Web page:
Assessment of Panfacial Fractures in the Pediatric Population

Margaret M. Dalena, Farrah C. Liu, Jordan N. Halsey, Edward S. Lee, Mark S. Granick

Research output: Contribution to journalArticlepeer-review


Purpose: Management of panfacial fractures is critical and often difficult in adults; however, there is little to no literature regarding these fractures in the pediatric population. In this study, we present our experience to provide insight and further investigation regarding prevention and management strategies within the pediatric population. Patients and Methods: We performed a retrospective chart review of all panfacial fractures in the pediatric population between 2002 and 2014 treated at an urban, level 1 trauma center (University Hospital, Newark, NJ). Data including patient demographic characteristics, mechanisms of injury, locations of fractures, concomitant injuries, and surgical management strategies were collected. Results: We identified 82 patients aged 18 years or younger who had sustained a panfacial fracture. The mean age at the time of injury was 12.9 years, with a male predominance of 64.9%. A total of 335 fractures were identified on radiologic imaging. The most common etiologies were motor vehicle accidents and pedestrians being struck. Orbital, frontal sinus, nasal, and zygoma fractures were the most common fractures. The mean score on the Glasgow Coma Scale on arrival was 12.0. A total of 29 patients were intubated on arrival—or before arrival—at the trauma bay. A surgical airway was required in 9 patients. The most common concomitant injuries were traumatic brain injury, intracranial hemorrhage, and skull fracture. Surgical repair was required in 38 patients. The cephalic-to-caudal approach was used most, followed by caudal to cephalic, medial to lateral, and lateral to medial. Within a year of the initial surgical procedure, 4 patients underwent reoperations for complications. Four patients died. Conclusions: Pediatric panfacial fractures are rare occurrences; however, the impact of these injuries can be devastating, with concomitant life-threatening injuries and complications. Given the lack of literature, as well as the preventable nature of these injuries, we hope this study can address primary prevention strategies and provide insight toward the management and characteristics of these fractures.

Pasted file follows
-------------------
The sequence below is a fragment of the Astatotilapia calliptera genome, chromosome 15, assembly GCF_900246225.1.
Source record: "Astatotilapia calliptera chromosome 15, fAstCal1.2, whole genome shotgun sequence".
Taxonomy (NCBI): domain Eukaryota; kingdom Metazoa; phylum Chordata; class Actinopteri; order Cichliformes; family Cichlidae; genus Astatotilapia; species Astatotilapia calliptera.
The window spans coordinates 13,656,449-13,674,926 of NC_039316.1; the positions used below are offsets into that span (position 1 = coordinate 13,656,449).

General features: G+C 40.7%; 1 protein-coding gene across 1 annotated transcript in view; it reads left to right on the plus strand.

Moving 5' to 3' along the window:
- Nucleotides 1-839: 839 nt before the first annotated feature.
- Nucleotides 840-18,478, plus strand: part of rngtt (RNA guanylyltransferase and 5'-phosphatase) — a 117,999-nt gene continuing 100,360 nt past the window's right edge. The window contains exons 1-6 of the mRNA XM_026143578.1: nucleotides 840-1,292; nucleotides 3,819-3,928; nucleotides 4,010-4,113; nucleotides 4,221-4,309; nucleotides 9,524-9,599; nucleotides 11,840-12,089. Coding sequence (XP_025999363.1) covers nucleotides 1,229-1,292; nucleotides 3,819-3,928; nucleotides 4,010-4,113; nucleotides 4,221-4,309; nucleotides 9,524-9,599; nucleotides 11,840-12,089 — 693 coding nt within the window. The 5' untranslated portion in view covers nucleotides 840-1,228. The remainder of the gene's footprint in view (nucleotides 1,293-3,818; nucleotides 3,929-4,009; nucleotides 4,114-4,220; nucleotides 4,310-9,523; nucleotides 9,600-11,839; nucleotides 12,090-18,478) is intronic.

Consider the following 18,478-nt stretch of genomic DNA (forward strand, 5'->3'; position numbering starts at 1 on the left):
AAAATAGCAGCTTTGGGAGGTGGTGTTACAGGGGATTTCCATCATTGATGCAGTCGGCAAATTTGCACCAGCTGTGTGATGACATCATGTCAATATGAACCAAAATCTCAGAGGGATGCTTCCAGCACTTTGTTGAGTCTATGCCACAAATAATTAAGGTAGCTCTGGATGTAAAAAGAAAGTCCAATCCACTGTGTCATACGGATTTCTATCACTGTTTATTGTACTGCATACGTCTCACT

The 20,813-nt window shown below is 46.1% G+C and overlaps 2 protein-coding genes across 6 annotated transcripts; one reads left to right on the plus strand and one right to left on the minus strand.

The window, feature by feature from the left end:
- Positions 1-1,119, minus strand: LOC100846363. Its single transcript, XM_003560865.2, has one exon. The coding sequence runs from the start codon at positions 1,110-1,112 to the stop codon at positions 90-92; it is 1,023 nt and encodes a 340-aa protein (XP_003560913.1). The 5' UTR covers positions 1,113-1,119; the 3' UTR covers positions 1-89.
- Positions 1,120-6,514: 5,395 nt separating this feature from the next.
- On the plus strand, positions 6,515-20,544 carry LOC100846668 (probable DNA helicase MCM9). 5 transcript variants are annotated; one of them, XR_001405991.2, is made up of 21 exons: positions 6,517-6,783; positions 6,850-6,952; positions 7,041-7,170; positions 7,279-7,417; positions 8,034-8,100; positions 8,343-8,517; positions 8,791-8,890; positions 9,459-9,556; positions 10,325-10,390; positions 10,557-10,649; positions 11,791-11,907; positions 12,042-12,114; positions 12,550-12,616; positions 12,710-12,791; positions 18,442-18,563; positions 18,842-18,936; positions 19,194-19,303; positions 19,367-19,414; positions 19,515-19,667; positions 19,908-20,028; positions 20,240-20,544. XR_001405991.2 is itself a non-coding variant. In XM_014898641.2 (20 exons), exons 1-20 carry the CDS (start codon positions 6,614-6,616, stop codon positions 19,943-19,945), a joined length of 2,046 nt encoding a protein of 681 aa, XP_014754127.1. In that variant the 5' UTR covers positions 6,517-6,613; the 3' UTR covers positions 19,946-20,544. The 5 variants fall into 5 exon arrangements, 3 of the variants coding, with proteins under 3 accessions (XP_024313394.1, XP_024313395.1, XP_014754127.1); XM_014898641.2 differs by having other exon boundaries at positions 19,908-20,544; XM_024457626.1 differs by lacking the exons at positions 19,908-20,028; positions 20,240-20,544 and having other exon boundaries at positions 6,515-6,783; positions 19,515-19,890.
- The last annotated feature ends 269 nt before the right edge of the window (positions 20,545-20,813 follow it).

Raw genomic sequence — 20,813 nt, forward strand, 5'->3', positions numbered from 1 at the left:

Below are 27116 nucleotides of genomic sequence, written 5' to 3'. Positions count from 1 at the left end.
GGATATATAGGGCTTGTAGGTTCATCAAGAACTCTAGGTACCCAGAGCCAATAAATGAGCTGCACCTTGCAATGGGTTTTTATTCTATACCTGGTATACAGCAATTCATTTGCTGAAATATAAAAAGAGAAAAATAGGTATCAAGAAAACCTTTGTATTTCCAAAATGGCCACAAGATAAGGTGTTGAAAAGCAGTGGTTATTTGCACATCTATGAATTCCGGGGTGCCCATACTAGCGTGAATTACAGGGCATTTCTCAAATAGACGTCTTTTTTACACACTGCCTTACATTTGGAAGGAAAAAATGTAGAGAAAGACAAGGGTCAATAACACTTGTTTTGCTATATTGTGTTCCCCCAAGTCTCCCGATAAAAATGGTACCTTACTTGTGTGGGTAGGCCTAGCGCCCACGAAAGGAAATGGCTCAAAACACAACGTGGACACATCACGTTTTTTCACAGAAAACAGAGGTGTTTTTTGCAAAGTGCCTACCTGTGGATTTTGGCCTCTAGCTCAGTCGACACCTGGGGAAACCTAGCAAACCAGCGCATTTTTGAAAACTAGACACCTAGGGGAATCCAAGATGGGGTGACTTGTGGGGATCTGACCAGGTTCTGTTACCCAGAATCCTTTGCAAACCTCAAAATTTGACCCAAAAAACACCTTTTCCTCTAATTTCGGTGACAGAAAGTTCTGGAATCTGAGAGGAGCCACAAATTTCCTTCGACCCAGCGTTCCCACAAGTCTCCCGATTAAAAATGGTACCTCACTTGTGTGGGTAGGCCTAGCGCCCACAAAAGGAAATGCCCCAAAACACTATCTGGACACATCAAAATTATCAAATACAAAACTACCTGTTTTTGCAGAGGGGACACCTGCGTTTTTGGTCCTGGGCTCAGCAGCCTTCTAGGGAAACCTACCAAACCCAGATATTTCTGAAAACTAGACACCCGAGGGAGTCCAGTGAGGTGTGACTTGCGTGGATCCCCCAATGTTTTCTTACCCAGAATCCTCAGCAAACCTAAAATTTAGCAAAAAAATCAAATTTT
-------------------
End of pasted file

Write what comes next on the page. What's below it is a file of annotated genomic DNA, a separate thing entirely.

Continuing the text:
Original languageEnglish (US)
Pages (from-to)1156-1161
Number of pages6
JournalJournal of Oral and Maxillofacial Surgery
Issue number7
StatePublished - Jul 2020
Externally publishedYes

ASJC Scopus subject areas

  • Surgery
  • Oral Surgery
  • Otorhinolaryngology


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